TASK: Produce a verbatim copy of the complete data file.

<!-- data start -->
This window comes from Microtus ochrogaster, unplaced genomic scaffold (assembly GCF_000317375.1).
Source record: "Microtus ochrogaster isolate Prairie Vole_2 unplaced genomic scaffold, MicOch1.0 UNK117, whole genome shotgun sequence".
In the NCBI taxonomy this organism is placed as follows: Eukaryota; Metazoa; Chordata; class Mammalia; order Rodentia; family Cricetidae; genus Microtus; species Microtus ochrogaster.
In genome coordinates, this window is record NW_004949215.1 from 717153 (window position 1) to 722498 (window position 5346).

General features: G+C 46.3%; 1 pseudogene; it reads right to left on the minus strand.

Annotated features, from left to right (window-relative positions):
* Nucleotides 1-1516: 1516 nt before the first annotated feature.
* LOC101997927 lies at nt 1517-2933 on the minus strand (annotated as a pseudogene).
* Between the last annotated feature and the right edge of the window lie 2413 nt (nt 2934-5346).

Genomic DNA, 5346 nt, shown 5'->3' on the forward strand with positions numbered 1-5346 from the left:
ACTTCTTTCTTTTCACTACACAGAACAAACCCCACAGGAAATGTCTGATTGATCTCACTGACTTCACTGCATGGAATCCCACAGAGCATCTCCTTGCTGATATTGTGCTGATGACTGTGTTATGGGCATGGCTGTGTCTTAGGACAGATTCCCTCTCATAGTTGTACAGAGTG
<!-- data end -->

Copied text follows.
This window comes from Microtus ochrogaster, unplaced genomic scaffold (assembly GCF_000317375.1).
Source record: "Microtus ochrogaster isolate Prairie Vole_2 unplaced genomic scaffold, MicOch1.0 UNK117, whole genome shotgun sequence".
In the NCBI taxonomy this organism is placed as follows: Eukaryota; Metazoa; Chordata; class Mammalia; order Rodentia; family Cricetidae; genus Microtus; species Microtus ochrogaster.
In genome coordinates, this window is record NW_004949215.1 from 717153 (window position 1) to 722498 (window position 5346).

General features: G+C 46.3%; 1 pseudogene; it reads right to left on the minus strand.

Annotated features, from left to right (window-relative positions):
* Nucleotides 1-1516: 1516 nt before the first annotated feature.
* LOC101997927 lies at nt 1517-2933 on the minus strand (annotated as a pseudogene).
* Between the last annotated feature and the right edge of the window lie 2413 nt (nt 2934-5346).

Genomic DNA, 5346 nt, shown 5'->3' on the forward strand with positions numbered 1-5346 from the left:
ACTTCTTTCTTTTCACTACACAGAACAAACCCCACAGGAAATGTCTGATTGATCTCACTGACTTCACTGCATGGAATCCCACAGAGCATCTCCTTGCTGATATTGTGCTGATGACTGTGTTATGGGCATGGCTGTGTCTTAGGACAGATTCCCTCTCATAGTTGTACAGAGTG